What happens when we are stressed? It creates that cortisol in our body that is not great; they call that the stress hormone. It takes away from our sleep, it takes away from our nutrition, and it starts to impact everything around us in our lives. So if we’re feeling it as adults, what are our kids feeling? Imagine this: if we were able to really help our kids realize what this is and we took away the label of stress and gave it the label of what it is like, what is it that’s making you feel tense, scared, fearful, or overwhelmed by some of the feelings that come along with that word stress? What is it really? What’s the outcome you’re searching for in order to create that pressure on you? What can I do to support you in releasing that?
Here’s what really happens: when we change that focus away from that outcome, maybe we’ll take a moment and go exercise. Why do they say exercise relieves stress or eating or cooking a nutritional meal? It is because we’re putting our focus on the exercise that our focus is no longer on that pressure. If we’re cooking, we’re taking our focus away from the pressure of what’s due, how it’s due, or the anxiety of what we need to do and putting it on cooking a great meal. If you think of a pressure cooker, like the old ones that have that little weight at the top, if we just push it a little bit, it releases some of the pressure. That’s exactly what exercise does, as does focusing on eating a good meal and getting good sleep. Good sleep can actually take away that pressure as well. It’s releasing that pressure that gives us a clear mind to say, “What is really affecting our children at that moment? Is it school work? Is it the timing? What’s their outcome that’s really creating that pressure?”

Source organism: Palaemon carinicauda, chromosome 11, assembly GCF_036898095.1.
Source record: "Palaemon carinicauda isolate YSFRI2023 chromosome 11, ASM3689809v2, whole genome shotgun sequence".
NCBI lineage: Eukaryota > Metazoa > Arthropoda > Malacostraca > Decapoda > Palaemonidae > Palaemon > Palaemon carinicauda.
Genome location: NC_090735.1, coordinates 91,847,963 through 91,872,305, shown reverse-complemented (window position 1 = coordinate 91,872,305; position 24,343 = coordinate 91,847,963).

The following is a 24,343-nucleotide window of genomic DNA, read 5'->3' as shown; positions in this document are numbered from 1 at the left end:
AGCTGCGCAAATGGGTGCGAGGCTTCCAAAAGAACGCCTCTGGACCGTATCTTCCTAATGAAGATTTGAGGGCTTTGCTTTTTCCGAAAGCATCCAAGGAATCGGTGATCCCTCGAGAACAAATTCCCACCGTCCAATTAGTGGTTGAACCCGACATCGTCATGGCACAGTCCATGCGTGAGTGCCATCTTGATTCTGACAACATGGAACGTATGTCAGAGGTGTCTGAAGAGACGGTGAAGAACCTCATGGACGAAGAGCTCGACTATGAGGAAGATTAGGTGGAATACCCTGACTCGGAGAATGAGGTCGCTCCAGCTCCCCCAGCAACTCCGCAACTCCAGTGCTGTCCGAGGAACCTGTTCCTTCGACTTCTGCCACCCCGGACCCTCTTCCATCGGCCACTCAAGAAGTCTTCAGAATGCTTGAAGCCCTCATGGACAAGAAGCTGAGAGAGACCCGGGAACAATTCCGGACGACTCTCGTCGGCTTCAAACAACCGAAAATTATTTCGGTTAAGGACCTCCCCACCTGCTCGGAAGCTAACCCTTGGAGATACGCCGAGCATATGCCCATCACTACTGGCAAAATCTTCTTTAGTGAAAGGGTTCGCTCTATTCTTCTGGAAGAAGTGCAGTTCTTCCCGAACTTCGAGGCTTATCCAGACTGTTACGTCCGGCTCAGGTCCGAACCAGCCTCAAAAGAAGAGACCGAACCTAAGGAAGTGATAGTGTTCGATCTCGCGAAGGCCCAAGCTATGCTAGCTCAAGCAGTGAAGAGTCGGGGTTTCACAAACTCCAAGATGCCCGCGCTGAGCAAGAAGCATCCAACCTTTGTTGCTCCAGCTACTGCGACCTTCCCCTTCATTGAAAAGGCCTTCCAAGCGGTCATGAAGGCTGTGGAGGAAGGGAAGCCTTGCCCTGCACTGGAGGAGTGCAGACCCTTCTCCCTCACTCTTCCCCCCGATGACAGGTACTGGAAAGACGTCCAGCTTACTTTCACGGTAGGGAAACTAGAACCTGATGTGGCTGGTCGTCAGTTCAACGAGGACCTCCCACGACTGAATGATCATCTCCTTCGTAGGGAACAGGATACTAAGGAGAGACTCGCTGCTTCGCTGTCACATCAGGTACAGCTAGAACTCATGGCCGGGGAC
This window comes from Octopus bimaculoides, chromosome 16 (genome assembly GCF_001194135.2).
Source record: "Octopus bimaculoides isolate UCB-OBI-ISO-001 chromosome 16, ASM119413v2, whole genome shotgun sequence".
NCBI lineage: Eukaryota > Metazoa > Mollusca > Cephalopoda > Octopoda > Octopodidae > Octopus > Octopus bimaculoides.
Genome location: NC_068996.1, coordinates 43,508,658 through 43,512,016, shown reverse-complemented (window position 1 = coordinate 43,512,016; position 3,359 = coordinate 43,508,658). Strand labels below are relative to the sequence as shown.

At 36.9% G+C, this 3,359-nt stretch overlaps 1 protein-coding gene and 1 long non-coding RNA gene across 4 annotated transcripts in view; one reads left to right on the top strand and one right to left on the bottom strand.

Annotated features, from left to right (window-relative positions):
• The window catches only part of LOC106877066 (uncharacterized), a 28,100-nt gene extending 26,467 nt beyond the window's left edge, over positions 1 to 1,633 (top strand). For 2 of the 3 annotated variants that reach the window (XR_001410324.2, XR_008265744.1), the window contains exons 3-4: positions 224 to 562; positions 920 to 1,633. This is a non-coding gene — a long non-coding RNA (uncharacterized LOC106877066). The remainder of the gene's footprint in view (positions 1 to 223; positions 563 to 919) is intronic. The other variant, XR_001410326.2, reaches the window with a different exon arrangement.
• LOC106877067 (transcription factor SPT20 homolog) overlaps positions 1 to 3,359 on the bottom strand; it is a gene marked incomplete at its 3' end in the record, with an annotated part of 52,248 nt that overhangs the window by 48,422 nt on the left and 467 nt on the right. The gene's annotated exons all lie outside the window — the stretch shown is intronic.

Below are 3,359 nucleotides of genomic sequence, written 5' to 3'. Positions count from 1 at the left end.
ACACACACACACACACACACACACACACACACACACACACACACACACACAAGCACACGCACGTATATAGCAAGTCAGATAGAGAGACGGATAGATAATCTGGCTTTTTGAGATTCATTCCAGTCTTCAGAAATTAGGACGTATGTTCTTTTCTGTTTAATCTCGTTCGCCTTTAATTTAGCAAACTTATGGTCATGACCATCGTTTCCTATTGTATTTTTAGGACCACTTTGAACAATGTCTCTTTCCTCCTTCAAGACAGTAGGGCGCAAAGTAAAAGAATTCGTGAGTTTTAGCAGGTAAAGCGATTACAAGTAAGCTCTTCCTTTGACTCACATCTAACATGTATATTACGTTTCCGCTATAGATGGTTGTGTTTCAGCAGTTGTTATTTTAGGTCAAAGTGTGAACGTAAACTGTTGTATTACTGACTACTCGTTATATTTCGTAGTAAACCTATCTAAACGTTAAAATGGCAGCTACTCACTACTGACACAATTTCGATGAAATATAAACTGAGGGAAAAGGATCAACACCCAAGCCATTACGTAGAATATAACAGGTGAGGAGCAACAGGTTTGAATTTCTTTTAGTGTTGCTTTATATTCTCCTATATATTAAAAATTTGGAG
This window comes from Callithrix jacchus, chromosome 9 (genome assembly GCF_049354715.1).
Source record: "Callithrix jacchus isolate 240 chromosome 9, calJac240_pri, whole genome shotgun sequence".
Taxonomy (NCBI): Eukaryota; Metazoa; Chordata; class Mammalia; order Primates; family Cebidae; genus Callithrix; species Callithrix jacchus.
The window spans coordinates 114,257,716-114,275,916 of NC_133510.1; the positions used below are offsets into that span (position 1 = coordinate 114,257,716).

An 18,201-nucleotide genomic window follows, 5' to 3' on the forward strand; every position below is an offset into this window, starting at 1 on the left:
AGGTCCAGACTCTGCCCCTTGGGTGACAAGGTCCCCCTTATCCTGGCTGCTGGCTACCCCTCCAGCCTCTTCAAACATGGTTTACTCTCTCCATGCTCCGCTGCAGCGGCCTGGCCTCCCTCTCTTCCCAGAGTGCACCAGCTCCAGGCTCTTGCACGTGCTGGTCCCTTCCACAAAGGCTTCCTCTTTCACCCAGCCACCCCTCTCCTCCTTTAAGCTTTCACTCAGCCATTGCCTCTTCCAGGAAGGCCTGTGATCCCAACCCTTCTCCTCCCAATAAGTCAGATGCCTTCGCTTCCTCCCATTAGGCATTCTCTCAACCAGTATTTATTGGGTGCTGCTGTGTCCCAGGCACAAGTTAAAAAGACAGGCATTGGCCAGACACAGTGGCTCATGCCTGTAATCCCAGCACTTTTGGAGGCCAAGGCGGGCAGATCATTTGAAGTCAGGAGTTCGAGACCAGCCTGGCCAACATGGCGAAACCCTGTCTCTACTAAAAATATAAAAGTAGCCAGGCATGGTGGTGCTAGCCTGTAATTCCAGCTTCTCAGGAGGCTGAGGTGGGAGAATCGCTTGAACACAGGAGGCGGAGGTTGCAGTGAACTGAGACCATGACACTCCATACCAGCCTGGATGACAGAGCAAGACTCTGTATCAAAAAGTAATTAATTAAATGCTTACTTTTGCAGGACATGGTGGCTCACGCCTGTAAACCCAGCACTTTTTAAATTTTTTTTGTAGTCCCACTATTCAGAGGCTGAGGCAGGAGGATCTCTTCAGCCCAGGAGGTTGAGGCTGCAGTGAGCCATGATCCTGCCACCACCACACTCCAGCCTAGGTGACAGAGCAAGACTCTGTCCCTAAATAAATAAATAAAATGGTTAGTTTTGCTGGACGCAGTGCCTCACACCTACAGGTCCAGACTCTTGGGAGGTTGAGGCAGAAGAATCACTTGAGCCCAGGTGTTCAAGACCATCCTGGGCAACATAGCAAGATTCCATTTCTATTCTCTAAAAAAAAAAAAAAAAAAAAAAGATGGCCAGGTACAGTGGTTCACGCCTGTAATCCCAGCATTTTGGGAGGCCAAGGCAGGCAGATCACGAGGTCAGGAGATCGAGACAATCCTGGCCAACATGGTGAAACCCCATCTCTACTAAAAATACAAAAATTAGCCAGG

I use school as an example because, for the age range that I do a lot of coaching in, it could be anything; it could be social pressure that creates stress. It could be for some of our older kids because I work with some young adults. It could be the pressure at work, finding a job, or finding a college that they are going to go to. Some of the stress comes from parents. As parents, sometimes we put pressure on our children because their outcome is not to let us down; their outcome is for us to be proud of them. If they make a decision that, in their minds, they’ve created a story that we won’t like as parents, what pressure have we put on them that is actually their stress?
Again, here’s the strategy: help them figure out the cause of that outcome. How could we help them see things in a different way to release the pressure, to help them see that maybe they have more time or a different way of handling this, and you know, getting an A is not going to really change anything because they’re still going to have an A overall? What can we do to release some of that pressure toward the outcome that they want that’s creating all that pressure and stress on them?